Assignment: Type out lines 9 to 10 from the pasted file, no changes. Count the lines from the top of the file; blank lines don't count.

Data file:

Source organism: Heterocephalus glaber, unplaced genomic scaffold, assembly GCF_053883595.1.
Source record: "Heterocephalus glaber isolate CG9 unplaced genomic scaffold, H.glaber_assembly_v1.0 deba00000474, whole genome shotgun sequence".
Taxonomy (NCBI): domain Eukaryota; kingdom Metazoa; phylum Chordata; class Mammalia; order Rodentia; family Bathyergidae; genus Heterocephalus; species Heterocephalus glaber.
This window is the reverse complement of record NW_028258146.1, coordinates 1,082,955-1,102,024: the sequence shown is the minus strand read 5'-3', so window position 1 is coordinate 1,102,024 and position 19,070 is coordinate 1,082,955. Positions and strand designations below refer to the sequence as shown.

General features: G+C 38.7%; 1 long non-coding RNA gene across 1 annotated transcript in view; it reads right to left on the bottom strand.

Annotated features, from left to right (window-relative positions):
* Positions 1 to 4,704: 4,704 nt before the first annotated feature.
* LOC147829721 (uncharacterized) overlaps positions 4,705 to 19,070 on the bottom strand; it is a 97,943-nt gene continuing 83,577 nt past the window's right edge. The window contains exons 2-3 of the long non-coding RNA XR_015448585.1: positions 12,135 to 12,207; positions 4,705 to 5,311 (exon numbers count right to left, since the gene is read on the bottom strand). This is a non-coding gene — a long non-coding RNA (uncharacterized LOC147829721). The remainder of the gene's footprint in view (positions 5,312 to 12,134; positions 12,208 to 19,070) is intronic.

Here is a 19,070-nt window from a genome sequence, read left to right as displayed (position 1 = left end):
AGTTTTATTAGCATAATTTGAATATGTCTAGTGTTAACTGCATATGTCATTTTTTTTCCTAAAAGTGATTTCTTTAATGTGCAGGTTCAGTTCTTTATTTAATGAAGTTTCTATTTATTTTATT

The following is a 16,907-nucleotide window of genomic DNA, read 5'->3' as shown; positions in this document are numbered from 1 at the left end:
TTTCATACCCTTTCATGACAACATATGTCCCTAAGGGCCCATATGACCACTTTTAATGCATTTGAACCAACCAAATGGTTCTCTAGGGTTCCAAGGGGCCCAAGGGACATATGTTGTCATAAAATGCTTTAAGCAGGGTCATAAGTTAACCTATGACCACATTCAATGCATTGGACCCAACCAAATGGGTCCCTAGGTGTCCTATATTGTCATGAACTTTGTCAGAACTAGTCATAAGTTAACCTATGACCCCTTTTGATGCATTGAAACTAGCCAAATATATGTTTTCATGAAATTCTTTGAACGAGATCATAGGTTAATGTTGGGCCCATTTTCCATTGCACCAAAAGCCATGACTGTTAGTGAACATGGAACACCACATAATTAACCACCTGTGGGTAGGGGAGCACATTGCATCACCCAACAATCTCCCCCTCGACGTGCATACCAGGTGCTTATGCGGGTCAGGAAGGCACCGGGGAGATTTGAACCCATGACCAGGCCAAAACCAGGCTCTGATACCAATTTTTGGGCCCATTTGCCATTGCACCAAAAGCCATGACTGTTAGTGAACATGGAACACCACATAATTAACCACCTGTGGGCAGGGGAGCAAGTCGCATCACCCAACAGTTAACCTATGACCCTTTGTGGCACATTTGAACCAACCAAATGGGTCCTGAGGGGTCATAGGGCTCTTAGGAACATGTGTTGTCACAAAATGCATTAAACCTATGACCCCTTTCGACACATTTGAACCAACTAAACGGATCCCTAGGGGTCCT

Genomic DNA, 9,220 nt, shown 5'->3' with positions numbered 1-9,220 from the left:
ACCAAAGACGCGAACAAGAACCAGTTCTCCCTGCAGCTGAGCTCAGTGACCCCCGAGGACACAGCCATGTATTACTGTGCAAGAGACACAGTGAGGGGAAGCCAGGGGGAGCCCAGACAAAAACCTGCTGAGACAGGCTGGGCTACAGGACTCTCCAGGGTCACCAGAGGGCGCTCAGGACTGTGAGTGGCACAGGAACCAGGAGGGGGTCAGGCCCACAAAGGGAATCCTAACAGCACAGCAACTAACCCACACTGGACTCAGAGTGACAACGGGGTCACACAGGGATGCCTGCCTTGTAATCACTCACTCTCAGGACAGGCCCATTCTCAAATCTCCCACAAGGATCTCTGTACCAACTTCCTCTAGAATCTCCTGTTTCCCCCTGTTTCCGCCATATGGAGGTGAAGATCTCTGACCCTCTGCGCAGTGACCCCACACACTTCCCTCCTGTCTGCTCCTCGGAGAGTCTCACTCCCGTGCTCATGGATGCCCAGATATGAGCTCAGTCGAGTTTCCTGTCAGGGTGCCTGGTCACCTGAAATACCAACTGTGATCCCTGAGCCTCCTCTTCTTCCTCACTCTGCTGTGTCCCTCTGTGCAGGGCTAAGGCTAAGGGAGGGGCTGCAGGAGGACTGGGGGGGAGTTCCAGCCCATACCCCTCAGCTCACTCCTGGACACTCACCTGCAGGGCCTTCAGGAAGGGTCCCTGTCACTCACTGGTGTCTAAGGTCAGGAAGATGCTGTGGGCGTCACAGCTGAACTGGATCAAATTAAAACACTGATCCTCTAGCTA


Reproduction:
Here is a 19,070-nt window from a genome sequence, read left to right as displayed (position 1 = left end):
AGTTTTATTAGCATAATTTGAATATGTCTAGTGTTAACTGCATATGTCATTTTTTTTCCTAAAAGTGATTTCTTTAATGTGCAGGTTCAGTTCTTTATTTAATGAAGTTTCTATTTATTTTATT